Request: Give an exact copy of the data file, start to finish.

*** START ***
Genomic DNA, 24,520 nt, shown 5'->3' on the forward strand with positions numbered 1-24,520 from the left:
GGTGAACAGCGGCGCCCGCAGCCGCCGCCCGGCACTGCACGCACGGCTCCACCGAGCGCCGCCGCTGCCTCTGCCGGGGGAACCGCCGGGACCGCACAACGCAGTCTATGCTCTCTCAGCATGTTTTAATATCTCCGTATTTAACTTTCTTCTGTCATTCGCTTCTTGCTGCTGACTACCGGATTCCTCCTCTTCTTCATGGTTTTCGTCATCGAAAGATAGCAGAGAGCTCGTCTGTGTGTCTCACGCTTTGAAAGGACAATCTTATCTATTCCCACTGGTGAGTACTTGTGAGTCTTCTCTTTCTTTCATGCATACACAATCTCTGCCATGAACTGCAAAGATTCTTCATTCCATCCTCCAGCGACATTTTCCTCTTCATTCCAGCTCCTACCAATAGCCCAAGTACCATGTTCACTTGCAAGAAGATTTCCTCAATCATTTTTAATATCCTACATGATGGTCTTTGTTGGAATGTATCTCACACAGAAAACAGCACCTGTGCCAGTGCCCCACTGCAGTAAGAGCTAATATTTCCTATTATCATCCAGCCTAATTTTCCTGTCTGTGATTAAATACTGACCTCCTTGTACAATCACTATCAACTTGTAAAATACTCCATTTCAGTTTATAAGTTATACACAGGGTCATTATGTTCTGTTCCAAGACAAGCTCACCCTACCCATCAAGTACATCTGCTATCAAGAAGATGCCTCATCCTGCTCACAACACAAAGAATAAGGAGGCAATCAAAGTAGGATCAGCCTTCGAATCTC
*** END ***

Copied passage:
Genomic DNA, 24,520 nt, shown 5'->3' on the forward strand with positions numbered 1-24,520 from the left:
GGTGAACAGCGGCGCCCGCAGCCGCCGCCCGGCACTGCACGCACGGCTCCACCGAGCGCCGCCGCTGCCTCTGCCGGGGGAACCGCCGGGACCGCACAACGCAGTCTATGCTCTCTCAGCATGTTTTAATATCTCCGTATTTAACTTTCTTCTGTCATTCGCTTCTTGCTGCTGACTACCGGATTCCTCCTCTTCTTCATGGTTTTCGTCATCGAAAGATAGCAGAGAGCTCGTCTGTGTGTCTCACGCTTTGAAAGGACAATCTTATCTATTCCCACTGGTGAGTACTTGTGAGTCTTCTCTTTCTTTCATGCATACACAATCTCTGCCATGAACTGCAAAGATTCTTCATTCCATCCTCCAGCGACATTTTCCTCTTCATTCCAGCTCCTACCAATAGCCCAAGTACCATGTTCACTTGCAAGAAGATTTCCTCAATCATTTTTAATATCCTACATGATGGTCTTTGTTGGAATGTATCTCACACAGAAAACAGCACCTGTGCCAGTGCCCCACTGCAGTAAGAGCTAATATTTCCTATTATCATCCAGCCTAATTTTCCTGTCTGTGATTAAATACTGACCTCCTTGTACAATCACTATCAACTTGTAAAATACTCCATTTCAGTTTATAAGTTATACACAGGGTCATTATGTTCTGTTCCAAGACAAGCTCACCCTACCCATCAAGTACATCTGCTATCAAGAAGATGCCTCATCCTGCTCACAACACAAAGAATAAGGAGGCAATCAAAGTAGGATCAGCCTTCGAATCTC